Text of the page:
In Bartleby the Scrivener, the narrator fails to recognize that boundaries should be kept in place at the office, while he still attempts to maintain the structure of the workplace as an Ideological State Apparatus. He is in control: “The lawyer has in his charge the welfare of Bartleby and others who are not only lacking his considerable material means but who also lack his freedom of choice. ” (Michaelson) He is in charge, but at the same time tries to act on the same level as his employees. He “base[s] [his] domination and exploitation of the ‘people’ on a falsified representation of the world which [he has] imagined in order to enslave other minds by dominating their imaginations.” (Althusser, 39). He attempts to make excuses for Bartleby, and seems to sympathize with him. “Poor fellow! thought I, he means no mischief; it is plain he intends no insolence…He is useful to me. I can get along with him. If I turn him away, the chances are he will be rudely treated, and perhaps driven forth miserably to starve. Yes. Here I can cheaply purchase a delicious self-approval. But this mood was not invariable with me.” (Melville, 485). He does not care about Bartleby, but about the way he feels as he allows Bartleby to stay. He assumes that Bartleby will be treated worse if he is fired; however, by imagining himself as a sort of saviour to Bartleby he tries to exert more control over him.”The available labour power must be ‘competent’ i.e suitable to be set to work in the complex system of the process of production.” (Althusser, 25) He assumes that Bartleby is not competent but does not send him away because of his generalization- If Bartleby can’t do the work in the office he is at now, he won’t be able to do it somewhere else.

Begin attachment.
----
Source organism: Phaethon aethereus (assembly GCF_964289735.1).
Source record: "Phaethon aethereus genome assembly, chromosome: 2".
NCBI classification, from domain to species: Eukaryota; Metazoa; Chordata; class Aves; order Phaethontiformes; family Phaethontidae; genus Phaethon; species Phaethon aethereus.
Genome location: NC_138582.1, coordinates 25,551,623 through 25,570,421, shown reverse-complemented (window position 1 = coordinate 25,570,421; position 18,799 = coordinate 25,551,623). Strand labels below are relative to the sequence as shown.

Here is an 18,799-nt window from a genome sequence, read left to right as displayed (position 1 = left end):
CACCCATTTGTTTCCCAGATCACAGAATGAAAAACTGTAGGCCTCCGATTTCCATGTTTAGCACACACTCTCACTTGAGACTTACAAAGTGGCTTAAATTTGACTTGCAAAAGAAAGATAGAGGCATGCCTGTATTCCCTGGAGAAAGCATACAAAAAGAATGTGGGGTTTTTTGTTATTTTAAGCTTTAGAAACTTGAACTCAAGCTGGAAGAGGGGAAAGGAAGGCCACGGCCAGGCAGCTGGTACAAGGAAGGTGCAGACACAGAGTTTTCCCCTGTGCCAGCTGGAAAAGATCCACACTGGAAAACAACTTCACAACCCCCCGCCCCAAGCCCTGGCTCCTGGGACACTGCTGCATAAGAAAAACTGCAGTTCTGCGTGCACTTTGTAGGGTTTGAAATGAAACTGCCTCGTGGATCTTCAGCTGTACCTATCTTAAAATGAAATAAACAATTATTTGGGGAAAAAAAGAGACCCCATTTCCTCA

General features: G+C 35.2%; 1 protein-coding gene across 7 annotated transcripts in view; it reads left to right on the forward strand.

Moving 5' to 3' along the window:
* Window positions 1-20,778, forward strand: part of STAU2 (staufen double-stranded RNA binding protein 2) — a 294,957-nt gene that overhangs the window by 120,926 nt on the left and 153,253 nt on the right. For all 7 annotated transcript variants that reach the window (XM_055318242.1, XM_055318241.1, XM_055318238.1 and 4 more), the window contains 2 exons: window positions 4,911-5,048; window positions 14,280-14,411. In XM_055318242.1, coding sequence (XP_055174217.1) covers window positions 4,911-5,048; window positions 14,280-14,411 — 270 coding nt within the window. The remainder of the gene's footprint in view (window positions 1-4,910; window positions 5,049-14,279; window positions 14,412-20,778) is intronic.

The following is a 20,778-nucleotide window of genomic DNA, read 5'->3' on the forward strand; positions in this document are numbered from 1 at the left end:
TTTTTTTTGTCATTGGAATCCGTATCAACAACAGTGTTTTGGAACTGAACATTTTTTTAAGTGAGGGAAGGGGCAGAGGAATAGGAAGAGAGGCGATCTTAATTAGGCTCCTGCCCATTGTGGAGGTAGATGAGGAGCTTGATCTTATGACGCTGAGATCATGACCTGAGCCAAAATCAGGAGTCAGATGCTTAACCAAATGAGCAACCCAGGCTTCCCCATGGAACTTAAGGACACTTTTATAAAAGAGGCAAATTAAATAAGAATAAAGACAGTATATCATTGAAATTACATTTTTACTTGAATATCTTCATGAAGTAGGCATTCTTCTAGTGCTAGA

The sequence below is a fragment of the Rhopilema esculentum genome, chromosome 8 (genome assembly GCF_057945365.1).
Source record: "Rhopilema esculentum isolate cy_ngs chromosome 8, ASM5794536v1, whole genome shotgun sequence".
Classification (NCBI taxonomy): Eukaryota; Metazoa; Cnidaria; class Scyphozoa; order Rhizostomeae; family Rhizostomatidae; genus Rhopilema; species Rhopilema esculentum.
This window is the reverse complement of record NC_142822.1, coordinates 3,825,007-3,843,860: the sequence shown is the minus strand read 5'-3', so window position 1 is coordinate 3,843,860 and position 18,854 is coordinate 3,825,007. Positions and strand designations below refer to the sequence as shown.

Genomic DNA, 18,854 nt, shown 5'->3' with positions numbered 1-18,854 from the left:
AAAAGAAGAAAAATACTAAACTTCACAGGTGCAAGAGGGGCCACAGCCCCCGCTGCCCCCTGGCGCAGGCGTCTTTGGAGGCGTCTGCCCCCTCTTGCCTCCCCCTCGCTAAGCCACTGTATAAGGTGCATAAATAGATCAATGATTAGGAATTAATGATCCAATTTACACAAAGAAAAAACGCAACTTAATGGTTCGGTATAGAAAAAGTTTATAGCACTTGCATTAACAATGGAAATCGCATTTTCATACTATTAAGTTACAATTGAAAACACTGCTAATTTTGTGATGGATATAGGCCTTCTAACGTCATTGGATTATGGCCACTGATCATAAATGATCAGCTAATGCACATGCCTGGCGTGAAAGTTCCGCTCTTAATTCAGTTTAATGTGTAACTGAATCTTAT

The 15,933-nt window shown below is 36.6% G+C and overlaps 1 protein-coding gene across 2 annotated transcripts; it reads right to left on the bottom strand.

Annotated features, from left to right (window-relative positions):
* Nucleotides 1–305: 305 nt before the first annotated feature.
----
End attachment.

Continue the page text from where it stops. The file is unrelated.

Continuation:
The erosion of boundaries is also connected with queer theory. As the normative workplace functions on the Ideological State Apparatus, and a clear social hierarchy, anything which changes the structure is outside of normative roles or “queer”. The Office is a fake documentary which relies on the queer theory and ideological state apparatus for it’s comedic effect. For example, the manager when describing what an office is, does not define it using the typical normative ideas of work. He describes it as “a place where dreams come true.”

In the next clip, the (new) manager attempts to make an end of the day tradition by putting on a song and singing it. He tries to make a tradition so that the transition from the working sphere to the domestic sphere is easier for the workers. However, this tradition distracts their work as they try to complete it. ” Various contexts demand different kinds of behavior, different roles, and in most social situations performers as well as audiences are generally aware of these roles and their limitations.” (Kornfeld) In his desire to make the transition from the work to the home easier, he forgets that the transition does not need to happen in the workplace. They are trying to finish their work and he is being distracting. The behaviour of the manager is not normal in the workplace, so the others, who are trying to sustain normative roles and at the same time follow the ideological state apparatus are unsure of how to react.